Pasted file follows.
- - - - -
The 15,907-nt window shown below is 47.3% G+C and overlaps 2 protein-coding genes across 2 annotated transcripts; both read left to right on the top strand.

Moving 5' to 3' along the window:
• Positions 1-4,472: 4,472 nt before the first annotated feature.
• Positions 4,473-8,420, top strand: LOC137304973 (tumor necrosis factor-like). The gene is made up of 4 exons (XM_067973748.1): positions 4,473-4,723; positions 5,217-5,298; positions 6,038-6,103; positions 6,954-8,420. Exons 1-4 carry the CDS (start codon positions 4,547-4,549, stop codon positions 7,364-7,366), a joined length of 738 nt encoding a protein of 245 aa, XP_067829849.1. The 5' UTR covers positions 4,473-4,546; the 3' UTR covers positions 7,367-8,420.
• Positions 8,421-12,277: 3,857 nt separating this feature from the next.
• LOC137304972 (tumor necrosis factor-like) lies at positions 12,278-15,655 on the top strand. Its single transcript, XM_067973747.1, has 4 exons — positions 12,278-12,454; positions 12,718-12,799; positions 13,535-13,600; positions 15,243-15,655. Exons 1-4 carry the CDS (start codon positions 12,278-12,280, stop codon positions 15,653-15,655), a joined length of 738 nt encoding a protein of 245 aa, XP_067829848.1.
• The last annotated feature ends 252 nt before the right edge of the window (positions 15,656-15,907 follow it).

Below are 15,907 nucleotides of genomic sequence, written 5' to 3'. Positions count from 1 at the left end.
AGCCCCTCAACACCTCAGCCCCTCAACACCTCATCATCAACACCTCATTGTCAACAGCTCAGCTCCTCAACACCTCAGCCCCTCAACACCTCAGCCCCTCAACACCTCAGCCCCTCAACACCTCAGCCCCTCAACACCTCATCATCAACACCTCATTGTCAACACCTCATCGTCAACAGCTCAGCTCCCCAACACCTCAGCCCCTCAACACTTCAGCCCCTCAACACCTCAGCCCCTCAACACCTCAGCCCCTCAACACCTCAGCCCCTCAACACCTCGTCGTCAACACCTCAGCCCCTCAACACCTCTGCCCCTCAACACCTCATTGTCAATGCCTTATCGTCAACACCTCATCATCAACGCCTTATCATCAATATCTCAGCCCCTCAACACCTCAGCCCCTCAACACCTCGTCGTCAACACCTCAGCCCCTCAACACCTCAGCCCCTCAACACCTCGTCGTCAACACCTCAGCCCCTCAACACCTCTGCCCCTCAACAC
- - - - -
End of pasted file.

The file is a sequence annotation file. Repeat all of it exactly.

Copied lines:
The 15,907-nt window shown below is 47.3% G+C and overlaps 2 protein-coding genes across 2 annotated transcripts; both read left to right on the top strand.

Moving 5' to 3' along the window:
• Positions 1-4,472: 4,472 nt before the first annotated feature.
• Positions 4,473-8,420, top strand: LOC137304973 (tumor necrosis factor-like). The gene is made up of 4 exons (XM_067973748.1): positions 4,473-4,723; positions 5,217-5,298; positions 6,038-6,103; positions 6,954-8,420. Exons 1-4 carry the CDS (start codon positions 4,547-4,549, stop codon positions 7,364-7,366), a joined length of 738 nt encoding a protein of 245 aa, XP_067829849.1. The 5' UTR covers positions 4,473-4,546; the 3' UTR covers positions 7,367-8,420.
• Positions 8,421-12,277: 3,857 nt separating this feature from the next.
• LOC137304972 (tumor necrosis factor-like) lies at positions 12,278-15,655 on the top strand. Its single transcript, XM_067973747.1, has 4 exons — positions 12,278-12,454; positions 12,718-12,799; positions 13,535-13,600; positions 15,243-15,655. Exons 1-4 carry the CDS (start codon positions 12,278-12,280, stop codon positions 15,653-15,655), a joined length of 738 nt encoding a protein of 245 aa, XP_067829848.1.
• The last annotated feature ends 252 nt before the right edge of the window (positions 15,656-15,907 follow it).

Below are 15,907 nucleotides of genomic sequence, written 5' to 3'. Positions count from 1 at the left end.
AGCCCCTCAACACCTCAGCCCCTCAACACCTCATCATCAACACCTCATTGTCAACAGCTCAGCTCCTCAACACCTCAGCCCCTCAACACCTCAGCCCCTCAACACCTCAGCCCCTCAACACCTCAGCCCCTCAACACCTCATCATCAACACCTCATTGTCAACACCTCATCGTCAACAGCTCAGCTCCCCAACACCTCAGCCCCTCAACACTTCAGCCCCTCAACACCTCAGCCCCTCAACACCTCAGCCCCTCAACACCTCAGCCCCTCAACACCTCGTCGTCAACACCTCAGCCCCTCAACACCTCTGCCCCTCAACACCTCATTGTCAATGCCTTATCGTCAACACCTCATCATCAACGCCTTATCATCAATATCTCAGCCCCTCAACACCTCAGCCCCTCAACACCTCGTCGTCAACACCTCAGCCCCTCAACACCTCAGCCCCTCAACACCTCGTCGTCAACACCTCAGCCCCTCAACACCTCTGCCCCTCAACAC